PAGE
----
National Alliance on Mental Illness
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Congress Passes Gun Reporting Law
Law Retains Vague, Stigmatizing Language, but Creates Means for Expunging Names
December 21, 2007
Just before adjourning for the holidays, the U.S. Senate passed a bill, the NICS Improvement Amendments Act of 2007 (HR 2640), to provide incentives to states to report the names of certain people with mental illnesses who are prohibited from purchasing guns. The House passed the bill several months ago and President Bush is expected to sign it into law.
Since 1968, federal law has prohibited certain categories of people, including persons "adjudicated as mental defectives" from owning or purchasing guns. In 1998, the National Instant Criminal Background Check System (NICS) was established as a way to instantly provide gun shop owners with the names of those prohibited from purchasing firearms. The NICS system is maintained by the FBI.
In the aftermath of the Virginia Tech shootings earlier this year, it was revealed that many states have not been reporting names to the NICS system and that some of these states do not have adequate systems in place to comply with reporting requirements. HR 2640 is intended to strengthen reporting by providing states with resources to develop reporting systems and by penalizing states that continue to fail to report names to the NICS system.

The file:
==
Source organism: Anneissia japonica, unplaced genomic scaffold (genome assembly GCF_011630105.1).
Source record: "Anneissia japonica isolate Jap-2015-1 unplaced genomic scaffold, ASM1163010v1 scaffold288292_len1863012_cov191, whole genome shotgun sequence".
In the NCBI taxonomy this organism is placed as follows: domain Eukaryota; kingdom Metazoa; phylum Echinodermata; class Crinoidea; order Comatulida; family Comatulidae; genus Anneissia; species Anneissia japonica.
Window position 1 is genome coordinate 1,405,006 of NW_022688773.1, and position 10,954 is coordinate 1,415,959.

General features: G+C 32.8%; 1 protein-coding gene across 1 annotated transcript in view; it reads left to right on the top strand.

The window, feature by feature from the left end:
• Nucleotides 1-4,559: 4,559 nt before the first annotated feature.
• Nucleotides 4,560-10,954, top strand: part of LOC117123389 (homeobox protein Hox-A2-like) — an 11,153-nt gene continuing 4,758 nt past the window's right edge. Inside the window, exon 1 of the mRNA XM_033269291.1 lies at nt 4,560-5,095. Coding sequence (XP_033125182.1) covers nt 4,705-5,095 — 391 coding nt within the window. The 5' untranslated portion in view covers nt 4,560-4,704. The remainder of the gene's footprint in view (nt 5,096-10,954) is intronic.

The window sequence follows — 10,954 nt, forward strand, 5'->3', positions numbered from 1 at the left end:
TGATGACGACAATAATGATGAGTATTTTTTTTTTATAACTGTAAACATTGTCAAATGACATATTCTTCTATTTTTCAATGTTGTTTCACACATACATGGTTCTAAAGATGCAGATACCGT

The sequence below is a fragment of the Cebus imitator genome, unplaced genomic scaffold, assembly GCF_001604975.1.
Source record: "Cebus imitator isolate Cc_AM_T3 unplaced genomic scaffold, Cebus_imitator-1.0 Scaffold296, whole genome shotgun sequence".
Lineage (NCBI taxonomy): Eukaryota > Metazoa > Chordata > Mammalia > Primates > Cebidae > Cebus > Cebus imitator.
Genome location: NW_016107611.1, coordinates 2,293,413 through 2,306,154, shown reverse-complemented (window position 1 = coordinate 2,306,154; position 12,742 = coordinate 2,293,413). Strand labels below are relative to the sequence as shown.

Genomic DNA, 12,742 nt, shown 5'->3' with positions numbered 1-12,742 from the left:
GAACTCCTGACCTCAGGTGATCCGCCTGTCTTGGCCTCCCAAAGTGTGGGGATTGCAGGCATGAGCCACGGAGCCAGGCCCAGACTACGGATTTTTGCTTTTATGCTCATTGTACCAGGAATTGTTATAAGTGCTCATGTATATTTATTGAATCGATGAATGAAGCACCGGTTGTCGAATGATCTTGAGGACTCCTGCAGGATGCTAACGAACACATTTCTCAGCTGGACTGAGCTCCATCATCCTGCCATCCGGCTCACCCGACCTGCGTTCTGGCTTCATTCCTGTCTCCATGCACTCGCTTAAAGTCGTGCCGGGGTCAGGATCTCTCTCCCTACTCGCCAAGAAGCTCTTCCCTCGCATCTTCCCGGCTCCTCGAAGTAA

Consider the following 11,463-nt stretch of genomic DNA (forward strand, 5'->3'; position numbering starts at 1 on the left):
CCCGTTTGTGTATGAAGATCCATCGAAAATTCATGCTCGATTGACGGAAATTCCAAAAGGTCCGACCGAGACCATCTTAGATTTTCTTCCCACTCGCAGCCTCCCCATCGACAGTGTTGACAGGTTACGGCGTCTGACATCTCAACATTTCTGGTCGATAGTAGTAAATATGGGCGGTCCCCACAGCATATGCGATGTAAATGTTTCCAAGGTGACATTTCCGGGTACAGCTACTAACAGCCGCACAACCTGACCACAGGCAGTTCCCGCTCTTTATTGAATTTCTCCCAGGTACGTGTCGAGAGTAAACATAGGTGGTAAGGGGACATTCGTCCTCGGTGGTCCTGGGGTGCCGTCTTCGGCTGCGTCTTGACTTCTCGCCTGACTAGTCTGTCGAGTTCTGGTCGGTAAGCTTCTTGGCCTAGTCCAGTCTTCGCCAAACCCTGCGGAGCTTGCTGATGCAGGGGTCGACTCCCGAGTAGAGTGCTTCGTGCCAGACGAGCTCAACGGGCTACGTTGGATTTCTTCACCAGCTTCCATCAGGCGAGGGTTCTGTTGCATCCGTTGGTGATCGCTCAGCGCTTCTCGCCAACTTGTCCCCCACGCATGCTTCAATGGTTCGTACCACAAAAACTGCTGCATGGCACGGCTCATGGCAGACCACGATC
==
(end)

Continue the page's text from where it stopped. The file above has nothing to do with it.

What does HR 2640 require?
The new law authorizes grants to states to create or improve systems for reporting the names of individuals who are prohibited from possessing or purchasing firearms, including people who are involuntarily
HR 2640 addresses some but not all of NAMI’s concerns.
The version of HR 2640 passed this week by the Senate contains some compromises and modifications to the original bill. In testimony provided last summer at a hearing on federal gun reporting laws, NAMI expressed a number of concerns about HR 2640 including:
NAMI is pleased that some progress has made on HR 2640, but we remain concerned with certain aspects of the bill, particularly that the criteria for inclusion on the list and for removal from the list is vague and confusing, and therefore creates potential for misinterpretation and misapplication of the law.
In the coming weeks and months, NAMI will be working to clarify how the law is to be implemented and to ensure that the perspectives and concerns of consumer and family advocates are considered as federal regulations are developed. We will further inform you about key provisions in the bill and how grassroots advocates can impact on implementation at state levels of this new law.
Click here for a copy of HR 2640.